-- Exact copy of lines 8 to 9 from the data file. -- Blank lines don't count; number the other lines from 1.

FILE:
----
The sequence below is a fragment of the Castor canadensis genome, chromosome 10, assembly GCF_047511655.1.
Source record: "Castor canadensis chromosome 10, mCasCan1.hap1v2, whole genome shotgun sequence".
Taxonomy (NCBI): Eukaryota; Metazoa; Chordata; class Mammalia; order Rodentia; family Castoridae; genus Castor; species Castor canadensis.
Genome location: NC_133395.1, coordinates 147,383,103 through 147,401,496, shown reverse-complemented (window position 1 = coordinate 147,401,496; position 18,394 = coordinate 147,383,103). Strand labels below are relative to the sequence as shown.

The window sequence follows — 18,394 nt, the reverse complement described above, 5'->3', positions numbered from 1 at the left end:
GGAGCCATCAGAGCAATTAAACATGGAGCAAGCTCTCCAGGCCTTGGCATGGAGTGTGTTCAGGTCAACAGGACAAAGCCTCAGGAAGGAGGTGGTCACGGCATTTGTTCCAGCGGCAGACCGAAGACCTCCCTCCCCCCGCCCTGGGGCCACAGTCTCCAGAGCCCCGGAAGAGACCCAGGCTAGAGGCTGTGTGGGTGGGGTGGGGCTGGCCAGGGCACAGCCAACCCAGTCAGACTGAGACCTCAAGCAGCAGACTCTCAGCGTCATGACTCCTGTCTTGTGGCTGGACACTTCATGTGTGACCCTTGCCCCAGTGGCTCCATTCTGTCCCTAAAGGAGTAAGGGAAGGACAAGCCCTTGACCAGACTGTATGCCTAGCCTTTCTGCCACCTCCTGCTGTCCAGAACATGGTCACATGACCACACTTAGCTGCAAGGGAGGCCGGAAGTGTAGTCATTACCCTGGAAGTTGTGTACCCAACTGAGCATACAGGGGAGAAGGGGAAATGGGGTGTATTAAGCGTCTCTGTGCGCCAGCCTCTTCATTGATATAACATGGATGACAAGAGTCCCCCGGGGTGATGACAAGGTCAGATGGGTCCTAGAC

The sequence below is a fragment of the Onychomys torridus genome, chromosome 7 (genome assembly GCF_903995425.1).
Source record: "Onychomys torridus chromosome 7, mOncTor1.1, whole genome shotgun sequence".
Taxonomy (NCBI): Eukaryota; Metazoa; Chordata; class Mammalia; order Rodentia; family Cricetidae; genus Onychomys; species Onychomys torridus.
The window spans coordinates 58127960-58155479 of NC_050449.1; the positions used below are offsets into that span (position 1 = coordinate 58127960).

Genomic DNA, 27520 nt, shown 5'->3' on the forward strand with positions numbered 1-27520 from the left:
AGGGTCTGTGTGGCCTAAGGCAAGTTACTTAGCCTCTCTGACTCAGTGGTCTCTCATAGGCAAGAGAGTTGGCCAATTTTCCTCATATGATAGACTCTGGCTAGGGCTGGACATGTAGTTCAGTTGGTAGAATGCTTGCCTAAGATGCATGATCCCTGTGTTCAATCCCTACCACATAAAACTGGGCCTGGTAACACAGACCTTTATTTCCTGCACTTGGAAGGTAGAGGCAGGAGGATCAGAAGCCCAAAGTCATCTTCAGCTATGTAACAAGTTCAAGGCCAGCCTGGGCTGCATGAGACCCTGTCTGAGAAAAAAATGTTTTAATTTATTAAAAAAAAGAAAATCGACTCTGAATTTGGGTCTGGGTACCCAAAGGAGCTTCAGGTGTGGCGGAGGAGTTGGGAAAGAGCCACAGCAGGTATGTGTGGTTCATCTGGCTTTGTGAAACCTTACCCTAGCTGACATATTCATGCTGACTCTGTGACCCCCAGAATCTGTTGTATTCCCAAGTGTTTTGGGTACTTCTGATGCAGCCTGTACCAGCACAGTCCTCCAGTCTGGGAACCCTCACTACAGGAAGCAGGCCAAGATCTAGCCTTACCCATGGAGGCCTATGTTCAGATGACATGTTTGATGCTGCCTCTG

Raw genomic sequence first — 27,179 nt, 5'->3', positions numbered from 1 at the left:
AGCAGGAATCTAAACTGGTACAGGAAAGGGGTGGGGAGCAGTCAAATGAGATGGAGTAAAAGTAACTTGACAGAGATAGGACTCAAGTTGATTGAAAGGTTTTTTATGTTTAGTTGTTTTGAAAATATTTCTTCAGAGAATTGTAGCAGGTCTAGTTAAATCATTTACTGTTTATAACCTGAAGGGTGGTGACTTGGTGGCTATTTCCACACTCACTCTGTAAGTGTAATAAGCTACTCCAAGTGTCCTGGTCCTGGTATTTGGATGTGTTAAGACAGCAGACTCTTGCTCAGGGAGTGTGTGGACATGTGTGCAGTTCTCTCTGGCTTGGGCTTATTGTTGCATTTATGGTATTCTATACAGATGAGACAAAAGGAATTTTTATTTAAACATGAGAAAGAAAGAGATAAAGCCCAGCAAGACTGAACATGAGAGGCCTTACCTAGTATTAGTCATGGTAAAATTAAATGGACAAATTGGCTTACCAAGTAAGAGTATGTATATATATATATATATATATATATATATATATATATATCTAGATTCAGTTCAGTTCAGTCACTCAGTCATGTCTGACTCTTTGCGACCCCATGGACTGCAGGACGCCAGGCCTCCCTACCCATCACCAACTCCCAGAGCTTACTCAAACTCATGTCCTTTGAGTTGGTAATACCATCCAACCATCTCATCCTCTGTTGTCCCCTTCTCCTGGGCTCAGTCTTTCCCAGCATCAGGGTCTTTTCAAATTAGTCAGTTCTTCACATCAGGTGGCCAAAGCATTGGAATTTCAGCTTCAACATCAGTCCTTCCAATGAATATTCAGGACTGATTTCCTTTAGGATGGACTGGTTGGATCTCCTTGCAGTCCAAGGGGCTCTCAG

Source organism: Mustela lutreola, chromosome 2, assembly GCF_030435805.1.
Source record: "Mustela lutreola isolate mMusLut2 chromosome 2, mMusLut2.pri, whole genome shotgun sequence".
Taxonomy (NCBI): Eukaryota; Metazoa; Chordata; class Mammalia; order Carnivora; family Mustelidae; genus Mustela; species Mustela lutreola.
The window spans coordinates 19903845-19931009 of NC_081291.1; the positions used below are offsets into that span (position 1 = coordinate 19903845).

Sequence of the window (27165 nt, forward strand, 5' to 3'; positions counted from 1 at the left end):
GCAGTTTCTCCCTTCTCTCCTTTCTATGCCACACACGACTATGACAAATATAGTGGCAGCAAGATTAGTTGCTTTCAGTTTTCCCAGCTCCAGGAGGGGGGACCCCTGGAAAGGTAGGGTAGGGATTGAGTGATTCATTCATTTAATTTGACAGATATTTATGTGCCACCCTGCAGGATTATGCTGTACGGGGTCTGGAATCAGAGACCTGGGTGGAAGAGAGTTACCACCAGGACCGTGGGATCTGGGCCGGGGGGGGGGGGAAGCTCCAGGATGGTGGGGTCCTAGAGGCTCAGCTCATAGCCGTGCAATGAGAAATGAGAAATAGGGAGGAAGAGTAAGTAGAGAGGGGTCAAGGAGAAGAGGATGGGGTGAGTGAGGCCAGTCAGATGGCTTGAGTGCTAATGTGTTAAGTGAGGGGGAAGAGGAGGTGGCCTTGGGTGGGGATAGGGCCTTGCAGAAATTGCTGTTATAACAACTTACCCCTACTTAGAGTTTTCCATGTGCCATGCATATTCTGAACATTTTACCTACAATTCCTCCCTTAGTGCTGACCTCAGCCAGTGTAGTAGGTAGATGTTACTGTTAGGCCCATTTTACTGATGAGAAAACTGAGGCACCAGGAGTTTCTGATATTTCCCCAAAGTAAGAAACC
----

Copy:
Source record: "Onychomys torridus chromosome 7, mOncTor1.1, whole genome shotgun sequence".
Taxonomy (NCBI): Eukaryota; Metazoa; Chordata; class Mammalia; order Rodentia; family Cricetidae; genus Onychomys; species Onychomys torridus.